What if a nonqualified deferred compensation plan (NQDCP) enabled your senior managers to replace a higher proportion of their current income when they retire? While NQDCPs often are perceived as only for top executives, they may also be right for your upper-level staff.
The issue boils down to how much your senior managers are paid, and the extent of their willingness to set aside current income for future use. NQDCPs make sense when enough employees are prepared to defer more of their income than is allowed in a 401(k) plan. “Enough” requires an assessment of how motivational this program could be for prospective participants, weighed against administrative costs involved.
One catch for both parties to consider: Compensation deferred in an NQDCP isn’t segregated from general corporate assets. Rather, it’s a number on the balance sheet. If the company goes bust, NQDCP participants will be waiting in line along with other creditors to claim benefits, if any.
So what are some NQDCP rules? Here are some key factors to consider with this type of plan:
You decide who’s eligible. NQDCPs aren’t subject to antidiscrimination rules, so you can limit participation to the highest earners. In practice, these plans aren’t available to rank-and-file employees who don’t fall within the definition of a select group of management or highly compensated employees.
You can attach strings. Employers can establish certain grounds under which employees must forfeit accumulated NQDCP funds. For example, if you terminate an employee for cause or an employee quits and goes to work for a competitor, the plan can specify that the employee must forfeit NQDCP funds. You can also establish vesting requirements, as you can in a qualified plan.
You can grant flexibility. These plans don’t have to be used exclusively for retirement savings purposes. For example, employees can take “in-service distributions” for specified purposes — such as paying children’s college tuition bills — if the distributions are set up properly through the plan.
Corporate tax deduction deferred. The company cannot expense compensation dollars that NQDCP participants squirrel away in the plan until the employee withdraws those funds. Any earnings on deferred compensation are taxed to the corporation; however, they become deductible when paid to the participant.
Stiff penalties for premature withdrawal. If an employee opts to claim any accumulated funds before the normal retirement age (or other approved plan purpose), he or she can get hit by a 20% tax penalty, on top of a regular income tax hit, on the entire value of the deferred account — not just the amount of the withdrawal.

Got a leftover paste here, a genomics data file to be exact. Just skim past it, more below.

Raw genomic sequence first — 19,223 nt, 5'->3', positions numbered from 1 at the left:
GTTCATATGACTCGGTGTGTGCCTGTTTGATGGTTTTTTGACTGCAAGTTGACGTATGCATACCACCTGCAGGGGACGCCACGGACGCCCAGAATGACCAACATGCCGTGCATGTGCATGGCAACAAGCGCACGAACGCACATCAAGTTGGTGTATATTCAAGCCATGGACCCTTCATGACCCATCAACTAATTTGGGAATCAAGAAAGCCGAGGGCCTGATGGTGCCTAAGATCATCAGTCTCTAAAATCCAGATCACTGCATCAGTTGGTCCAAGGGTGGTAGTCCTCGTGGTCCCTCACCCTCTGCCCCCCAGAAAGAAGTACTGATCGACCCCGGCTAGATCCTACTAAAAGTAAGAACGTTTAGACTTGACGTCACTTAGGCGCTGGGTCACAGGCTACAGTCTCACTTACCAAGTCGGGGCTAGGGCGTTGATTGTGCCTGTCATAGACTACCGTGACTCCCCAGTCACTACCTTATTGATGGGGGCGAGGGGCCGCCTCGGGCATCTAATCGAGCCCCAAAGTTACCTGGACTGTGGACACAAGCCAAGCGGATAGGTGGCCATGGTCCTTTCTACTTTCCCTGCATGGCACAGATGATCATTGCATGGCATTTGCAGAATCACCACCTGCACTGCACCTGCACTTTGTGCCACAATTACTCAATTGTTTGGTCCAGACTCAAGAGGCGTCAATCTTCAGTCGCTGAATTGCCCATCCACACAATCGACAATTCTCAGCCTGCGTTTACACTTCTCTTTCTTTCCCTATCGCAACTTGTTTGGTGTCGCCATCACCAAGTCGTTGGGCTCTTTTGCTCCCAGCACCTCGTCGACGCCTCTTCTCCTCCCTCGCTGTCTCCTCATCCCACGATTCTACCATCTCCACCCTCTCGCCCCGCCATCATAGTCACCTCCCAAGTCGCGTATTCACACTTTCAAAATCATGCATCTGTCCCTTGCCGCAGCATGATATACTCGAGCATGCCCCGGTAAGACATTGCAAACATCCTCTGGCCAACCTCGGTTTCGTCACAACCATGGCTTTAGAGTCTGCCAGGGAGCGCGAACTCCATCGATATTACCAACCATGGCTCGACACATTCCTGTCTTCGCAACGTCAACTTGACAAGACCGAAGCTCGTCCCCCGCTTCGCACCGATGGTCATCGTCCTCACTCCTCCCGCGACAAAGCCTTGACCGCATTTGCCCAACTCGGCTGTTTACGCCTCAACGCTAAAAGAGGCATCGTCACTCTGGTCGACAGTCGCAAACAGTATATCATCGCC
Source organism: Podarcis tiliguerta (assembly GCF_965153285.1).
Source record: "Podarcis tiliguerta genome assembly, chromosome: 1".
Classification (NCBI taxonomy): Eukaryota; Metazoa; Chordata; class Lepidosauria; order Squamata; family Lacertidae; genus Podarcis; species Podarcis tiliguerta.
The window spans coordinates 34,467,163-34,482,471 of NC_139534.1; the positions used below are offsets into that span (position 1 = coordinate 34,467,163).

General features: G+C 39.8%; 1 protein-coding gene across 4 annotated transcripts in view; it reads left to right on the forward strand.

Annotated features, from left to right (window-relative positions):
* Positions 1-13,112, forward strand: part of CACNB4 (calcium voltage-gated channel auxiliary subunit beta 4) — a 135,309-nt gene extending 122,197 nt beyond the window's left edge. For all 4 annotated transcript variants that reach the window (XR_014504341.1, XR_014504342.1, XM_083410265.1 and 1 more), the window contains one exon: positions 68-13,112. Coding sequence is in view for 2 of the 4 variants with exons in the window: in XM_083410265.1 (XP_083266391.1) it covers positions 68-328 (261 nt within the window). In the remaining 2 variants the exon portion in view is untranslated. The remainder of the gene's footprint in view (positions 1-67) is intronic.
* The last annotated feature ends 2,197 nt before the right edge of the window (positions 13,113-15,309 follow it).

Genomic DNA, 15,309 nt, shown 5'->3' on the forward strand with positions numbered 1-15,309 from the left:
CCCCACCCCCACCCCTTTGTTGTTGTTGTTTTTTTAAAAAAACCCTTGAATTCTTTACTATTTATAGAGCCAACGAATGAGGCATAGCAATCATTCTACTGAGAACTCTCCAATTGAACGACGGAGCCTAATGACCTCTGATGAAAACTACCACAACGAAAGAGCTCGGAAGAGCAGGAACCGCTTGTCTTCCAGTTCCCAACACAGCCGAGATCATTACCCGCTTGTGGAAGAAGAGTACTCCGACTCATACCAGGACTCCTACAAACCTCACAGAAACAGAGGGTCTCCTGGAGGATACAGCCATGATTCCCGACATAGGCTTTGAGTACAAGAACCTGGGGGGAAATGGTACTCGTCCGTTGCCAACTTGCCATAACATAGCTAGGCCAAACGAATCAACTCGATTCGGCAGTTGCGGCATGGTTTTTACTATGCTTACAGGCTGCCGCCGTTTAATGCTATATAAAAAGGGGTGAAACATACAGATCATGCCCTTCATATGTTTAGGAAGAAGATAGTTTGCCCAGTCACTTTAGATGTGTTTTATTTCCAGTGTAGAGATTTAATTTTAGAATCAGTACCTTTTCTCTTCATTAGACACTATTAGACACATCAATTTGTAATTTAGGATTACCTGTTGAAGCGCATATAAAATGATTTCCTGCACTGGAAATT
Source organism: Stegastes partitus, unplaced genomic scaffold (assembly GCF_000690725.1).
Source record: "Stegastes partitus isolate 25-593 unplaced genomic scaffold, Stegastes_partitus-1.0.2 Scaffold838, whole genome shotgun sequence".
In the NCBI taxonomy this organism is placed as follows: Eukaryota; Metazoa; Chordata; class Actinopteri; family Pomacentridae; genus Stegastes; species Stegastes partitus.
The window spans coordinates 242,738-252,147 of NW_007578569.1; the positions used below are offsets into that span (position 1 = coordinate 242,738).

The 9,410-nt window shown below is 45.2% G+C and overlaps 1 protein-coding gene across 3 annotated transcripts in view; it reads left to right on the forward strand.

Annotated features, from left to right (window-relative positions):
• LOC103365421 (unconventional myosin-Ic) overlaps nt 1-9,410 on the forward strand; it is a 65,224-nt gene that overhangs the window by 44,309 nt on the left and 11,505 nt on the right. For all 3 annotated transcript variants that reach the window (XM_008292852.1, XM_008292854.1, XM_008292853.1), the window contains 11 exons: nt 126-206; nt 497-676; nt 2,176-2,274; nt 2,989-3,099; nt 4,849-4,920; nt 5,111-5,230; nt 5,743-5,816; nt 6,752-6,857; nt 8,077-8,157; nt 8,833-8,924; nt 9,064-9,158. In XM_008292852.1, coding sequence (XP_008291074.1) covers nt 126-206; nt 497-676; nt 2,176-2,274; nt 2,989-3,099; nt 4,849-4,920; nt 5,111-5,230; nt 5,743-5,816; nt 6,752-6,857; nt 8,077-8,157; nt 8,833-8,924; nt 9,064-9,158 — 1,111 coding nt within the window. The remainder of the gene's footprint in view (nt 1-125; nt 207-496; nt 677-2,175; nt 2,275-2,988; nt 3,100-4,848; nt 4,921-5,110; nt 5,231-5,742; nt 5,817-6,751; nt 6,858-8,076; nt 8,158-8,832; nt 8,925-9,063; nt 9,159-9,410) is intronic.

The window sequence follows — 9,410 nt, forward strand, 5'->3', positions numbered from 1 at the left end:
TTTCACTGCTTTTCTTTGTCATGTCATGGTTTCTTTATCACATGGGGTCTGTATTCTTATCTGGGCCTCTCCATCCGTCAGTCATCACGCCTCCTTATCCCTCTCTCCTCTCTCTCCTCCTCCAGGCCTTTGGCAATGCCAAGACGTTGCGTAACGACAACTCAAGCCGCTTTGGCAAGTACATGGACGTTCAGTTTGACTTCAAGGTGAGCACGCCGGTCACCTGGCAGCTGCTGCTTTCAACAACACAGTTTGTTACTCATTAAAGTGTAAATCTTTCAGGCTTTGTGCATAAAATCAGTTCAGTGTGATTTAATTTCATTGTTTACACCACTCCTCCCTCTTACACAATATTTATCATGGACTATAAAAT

Balance sheet implications. Depending on whether, and the degree to which, the company earmarks dollars to nominally “fund” accruing benefits, the amount of accruing benefits may appear as a balance sheet liability. The degree of reserves set aside to cover the liability would counterbalance the balance sheet liability.
Limited funding opportunity. As noted, accumulated NQDCP benefits aren’t sealed off in a distinct trust for the benefit of plan participants, as they are in qualified plans. However, a commonly used vehicle known as a “rabbi trust” offers limited protection. Dollars assigned to that trust are no longer subject to the employer’s ability to alter the terms of the NQDCP, yet are still considered general corporate assets and subject to creditor claims in a bankruptcy.
Investment features. In some NQDCPs, the company establishes a formula that determines how deferred earnings will grow, such as pegging the rate to the yield on a 10-year Treasury bond, or a stock market index, like the S&P 500. Other plans actually set aside the deferred compensation and allow participants to select from a menu of mutual funds — mirroring the investment options in the company’s 401(k) plan.
Change in Control
Executive compensation plans typically feature change-in-control protections for covered executives, locking in certain pay features to secure promised benefits if the company is sold. NQDCPs typically have similar provisions.
However, these provisions can be troublesome to prospective purchasers of the company, knowing that their hands will be tied. A “double-trigger” change-in-control provision can alleviate that concern, providing, for example, that accrued benefits are guaranteed only for employees who leave within 18 months of the acquisition. That motivates the acquirer to give employees a chance to prove themselves before deciding whether to terminate them.
Is it Right For You?
NQDCPs are worth considering for employers seeking ways to give highly paid employees additional tools to save for retirement on a tax-deferred basis. Ask your benefits consultant or attorney about them. Because these plans are subject to strict regulations, it’s important to make sure that both your written plan and the operation of the plan comply with the regulations.
For more information on BPM’s Employee Benefit Plan services, please visit our website or contact Jenise Gaskin at (925) 296-1040